Kendall Graveman was in a difficult spot in the seventh inning of the A’s 3-1 loss to the Padres on Thursday afternoon. He had struck out Will Middlebrooks for the second out of the inning, but on the pitch, Will Venable had stolen second base and taken third as catcher Josh Phegley’s throw sailed into center field.
Graveman, a right-hander, paced slowly at the back of the mound and appeared to glance toward the A’s dugout, as if uncertain whether he would be left in to face Cory Spangenberg – a left-handed hitter – with the A’s trailing by a run and insurance for the Padres 90 feet away. But nobody emerged from the dugout, and Graveman climbed the mound again to pitch to Spangenberg.
Graveman later said he was merely gathering himself before the at-bat, not expecting to see his manager or pitching coach heading his way. Spangenberg then hit Graveman’s 2-2 pitch sharply – but on the ground, and second baseman Eric Sogard made a backhand play to end the inning.
“I thought, we have guys that can set up, but they want me to get through the seventh,” Graveman said. “To say, ‘Hey, I think you can get another guy out,’ that was one of those things where I felt confident being able to get the guy out. And we did get him out.”
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It wasn’t long ago that escaping such situations seemed a monumental task for Graveman, who struggled so much in April that the A’s demoted him to Triple-A Nashville after just four starts, in which he recorded an 8.27 ERA. Since returning to the majors on May 23, Graveman has pitched to a 2.27 ERA in six starts – though the two solo home runs that he allowed in seven innings Thursday were enough to earn him a loss against the Padres.
Still, it was the third consecutive start in which Graveman has gone at least seven innings and allowed two or fewer runs. By contrast, he did not complete six innings once in four starts before being sent to Nashville. At that point Graveman’s struggles were obviously weighing on the 24-year-old – who had not started in the majors before this season – and manager Bob Melvin said Thursday it appears that Graveman’s Triple-A detour produced the intended effect.
“I think he was able to relax, get back to what he does well,” Melvin said. “Sometimes when you’re young and you get to the big leagues and get off to a rough start, you tend to press, and it can speed up for you a little bit. … The time off probably gave him a deep breath and got him back arm slot-wise and mechanics-wise to where he needed to be.”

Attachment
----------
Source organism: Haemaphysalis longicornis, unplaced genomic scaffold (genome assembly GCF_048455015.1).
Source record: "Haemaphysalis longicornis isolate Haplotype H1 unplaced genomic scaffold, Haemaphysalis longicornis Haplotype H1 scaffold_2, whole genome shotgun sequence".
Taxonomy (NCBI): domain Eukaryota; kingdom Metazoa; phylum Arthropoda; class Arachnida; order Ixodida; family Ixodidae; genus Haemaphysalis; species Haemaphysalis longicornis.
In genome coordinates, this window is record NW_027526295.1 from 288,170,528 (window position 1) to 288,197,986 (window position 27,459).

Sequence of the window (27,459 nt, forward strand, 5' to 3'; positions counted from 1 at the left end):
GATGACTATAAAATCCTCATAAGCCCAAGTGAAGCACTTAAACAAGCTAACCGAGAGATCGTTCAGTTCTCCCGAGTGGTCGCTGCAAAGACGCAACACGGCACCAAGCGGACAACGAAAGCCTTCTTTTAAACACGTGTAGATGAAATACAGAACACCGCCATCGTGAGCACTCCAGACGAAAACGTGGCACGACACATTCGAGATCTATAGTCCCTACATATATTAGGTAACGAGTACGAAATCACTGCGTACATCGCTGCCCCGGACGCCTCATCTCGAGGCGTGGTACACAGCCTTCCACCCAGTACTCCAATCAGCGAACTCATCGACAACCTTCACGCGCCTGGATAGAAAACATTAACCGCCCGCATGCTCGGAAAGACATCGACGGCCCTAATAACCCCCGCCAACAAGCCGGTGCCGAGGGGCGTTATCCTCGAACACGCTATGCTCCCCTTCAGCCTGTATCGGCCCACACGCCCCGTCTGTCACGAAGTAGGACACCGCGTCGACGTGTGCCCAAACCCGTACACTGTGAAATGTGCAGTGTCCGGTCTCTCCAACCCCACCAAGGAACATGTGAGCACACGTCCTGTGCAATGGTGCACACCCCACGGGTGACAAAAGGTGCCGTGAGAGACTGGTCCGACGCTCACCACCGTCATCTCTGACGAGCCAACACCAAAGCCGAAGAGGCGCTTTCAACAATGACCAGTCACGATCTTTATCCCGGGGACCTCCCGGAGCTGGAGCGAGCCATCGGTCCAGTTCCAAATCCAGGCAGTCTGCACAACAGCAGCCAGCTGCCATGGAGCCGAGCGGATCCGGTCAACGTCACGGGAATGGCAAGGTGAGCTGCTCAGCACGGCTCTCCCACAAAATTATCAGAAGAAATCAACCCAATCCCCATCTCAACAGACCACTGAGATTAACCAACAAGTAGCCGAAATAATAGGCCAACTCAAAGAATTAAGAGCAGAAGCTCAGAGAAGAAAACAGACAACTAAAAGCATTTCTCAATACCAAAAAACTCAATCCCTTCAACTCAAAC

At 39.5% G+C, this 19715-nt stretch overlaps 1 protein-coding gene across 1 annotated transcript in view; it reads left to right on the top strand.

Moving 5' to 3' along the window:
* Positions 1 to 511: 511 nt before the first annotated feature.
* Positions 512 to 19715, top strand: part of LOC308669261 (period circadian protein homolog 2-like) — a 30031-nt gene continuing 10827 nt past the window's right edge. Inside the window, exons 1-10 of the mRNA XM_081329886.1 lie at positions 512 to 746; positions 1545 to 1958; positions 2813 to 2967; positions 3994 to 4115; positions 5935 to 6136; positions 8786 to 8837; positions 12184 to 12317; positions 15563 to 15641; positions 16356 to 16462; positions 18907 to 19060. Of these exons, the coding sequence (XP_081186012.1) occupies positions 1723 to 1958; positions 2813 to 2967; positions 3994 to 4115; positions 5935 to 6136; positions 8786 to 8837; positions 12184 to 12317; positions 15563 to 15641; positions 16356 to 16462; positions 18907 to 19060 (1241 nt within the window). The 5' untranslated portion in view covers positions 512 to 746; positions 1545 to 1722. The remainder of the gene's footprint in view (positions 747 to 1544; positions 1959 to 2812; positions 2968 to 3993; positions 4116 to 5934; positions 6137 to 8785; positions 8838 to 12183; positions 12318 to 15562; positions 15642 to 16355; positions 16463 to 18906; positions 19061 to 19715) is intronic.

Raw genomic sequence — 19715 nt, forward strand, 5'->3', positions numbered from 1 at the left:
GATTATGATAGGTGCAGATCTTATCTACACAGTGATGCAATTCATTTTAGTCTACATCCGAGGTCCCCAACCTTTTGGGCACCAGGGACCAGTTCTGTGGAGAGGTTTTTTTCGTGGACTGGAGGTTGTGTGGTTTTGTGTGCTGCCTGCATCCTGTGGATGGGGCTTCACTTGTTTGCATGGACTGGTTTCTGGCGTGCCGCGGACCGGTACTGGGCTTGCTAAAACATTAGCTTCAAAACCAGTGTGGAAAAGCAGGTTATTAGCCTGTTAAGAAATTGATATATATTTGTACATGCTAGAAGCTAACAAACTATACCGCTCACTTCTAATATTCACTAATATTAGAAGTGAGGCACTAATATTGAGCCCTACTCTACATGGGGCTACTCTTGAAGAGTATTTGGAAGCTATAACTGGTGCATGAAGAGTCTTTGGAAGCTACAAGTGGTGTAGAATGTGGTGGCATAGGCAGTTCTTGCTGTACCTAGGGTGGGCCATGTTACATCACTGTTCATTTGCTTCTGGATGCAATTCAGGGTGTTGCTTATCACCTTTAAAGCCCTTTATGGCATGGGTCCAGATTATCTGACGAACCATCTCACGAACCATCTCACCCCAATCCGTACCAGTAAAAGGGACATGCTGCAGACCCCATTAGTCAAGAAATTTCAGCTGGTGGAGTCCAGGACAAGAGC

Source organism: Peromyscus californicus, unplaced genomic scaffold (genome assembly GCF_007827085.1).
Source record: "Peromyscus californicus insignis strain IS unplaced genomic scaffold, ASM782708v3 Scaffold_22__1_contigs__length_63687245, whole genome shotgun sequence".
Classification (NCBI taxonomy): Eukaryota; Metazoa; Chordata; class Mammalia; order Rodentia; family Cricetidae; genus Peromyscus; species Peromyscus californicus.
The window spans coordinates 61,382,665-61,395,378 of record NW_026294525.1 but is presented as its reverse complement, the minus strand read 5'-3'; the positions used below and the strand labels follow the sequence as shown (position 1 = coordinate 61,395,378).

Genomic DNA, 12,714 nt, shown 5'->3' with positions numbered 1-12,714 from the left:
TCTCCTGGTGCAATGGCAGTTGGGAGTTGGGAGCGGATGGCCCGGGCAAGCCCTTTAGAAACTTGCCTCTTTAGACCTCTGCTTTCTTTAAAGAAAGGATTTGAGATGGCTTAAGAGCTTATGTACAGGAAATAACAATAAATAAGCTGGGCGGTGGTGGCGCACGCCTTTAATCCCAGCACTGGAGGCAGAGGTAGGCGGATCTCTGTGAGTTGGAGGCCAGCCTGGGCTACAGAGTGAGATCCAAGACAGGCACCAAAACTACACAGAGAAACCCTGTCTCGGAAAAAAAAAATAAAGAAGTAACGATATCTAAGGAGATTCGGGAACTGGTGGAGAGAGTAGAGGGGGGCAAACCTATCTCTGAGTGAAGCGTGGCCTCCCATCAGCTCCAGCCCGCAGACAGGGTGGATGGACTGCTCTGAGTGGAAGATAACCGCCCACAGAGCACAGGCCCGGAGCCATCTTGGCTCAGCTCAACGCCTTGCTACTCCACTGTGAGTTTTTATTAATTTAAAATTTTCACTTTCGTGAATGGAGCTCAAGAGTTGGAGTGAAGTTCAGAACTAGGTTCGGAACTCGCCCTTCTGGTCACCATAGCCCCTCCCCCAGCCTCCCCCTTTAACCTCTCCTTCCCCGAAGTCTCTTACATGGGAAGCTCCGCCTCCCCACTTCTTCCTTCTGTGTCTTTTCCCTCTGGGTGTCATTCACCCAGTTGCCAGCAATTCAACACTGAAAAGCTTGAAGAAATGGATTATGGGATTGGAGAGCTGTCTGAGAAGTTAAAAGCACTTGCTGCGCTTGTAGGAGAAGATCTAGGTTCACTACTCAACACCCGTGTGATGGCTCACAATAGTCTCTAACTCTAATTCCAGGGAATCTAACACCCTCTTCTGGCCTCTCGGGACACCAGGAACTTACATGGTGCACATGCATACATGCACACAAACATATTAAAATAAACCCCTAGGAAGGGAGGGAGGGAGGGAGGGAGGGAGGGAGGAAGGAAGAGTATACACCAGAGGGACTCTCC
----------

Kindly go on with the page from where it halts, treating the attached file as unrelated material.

Graveman said his Triple-A stint also gave him time to digest his failures at the major-league level and assess where he needed to improve. Specifically, he said, he focused on varying his pitch speeds and the way he approaches opposing hitters the second and third times through the lineup. At the encouragement of Nashville pitching coach Don Schulze, he started mixing in a slow breaking ball more to offset his sinker-cutter combination.
“It’s one of those things I’ve had, I’ve just not thrown it because I haven’t had confidence in it,” Graveman said of the breaking ball. “Going up through the minor leagues last year, the sinker and cutter were good enough. And now, the sinker and cutter are the same speed, so I have to learn to change speeds and not be afraid to throw that when I need to.”
Thursday, Graveman paid for one slow breaking ball – a 2-2 pitch that Matt Kemp lofted into the left-field seats in the fourth inning. Graveman credited Kemp with hitting a good pitch, but acknowledged a mistake on a 2-0 cutter to Derek Norris in the sixth that Norris hit for a line-drive home run to give San Diego a 2-0 lead.
Otherwise, Graveman was pleased with the way he attacked the strike zone, throwing 65 of his 96 pitches for strikes, and induced early contact from the Padres’ hitters, allowing him to go deeper into the game. Phegley said Graveman commanded his sinker well, and when the Padres began to catch on, Graveman mixed in the cutter, getting the San Diego hitters out in front and resulting in weak contact.
Outwardly emotional the day he was optioned to Nashville, Graveman said Thursday the time there was beneficial, and that: “I think failure is another thing that was good for me. I think it was one of those things that when I failed, I understood that you’ve got to learn how to get better.”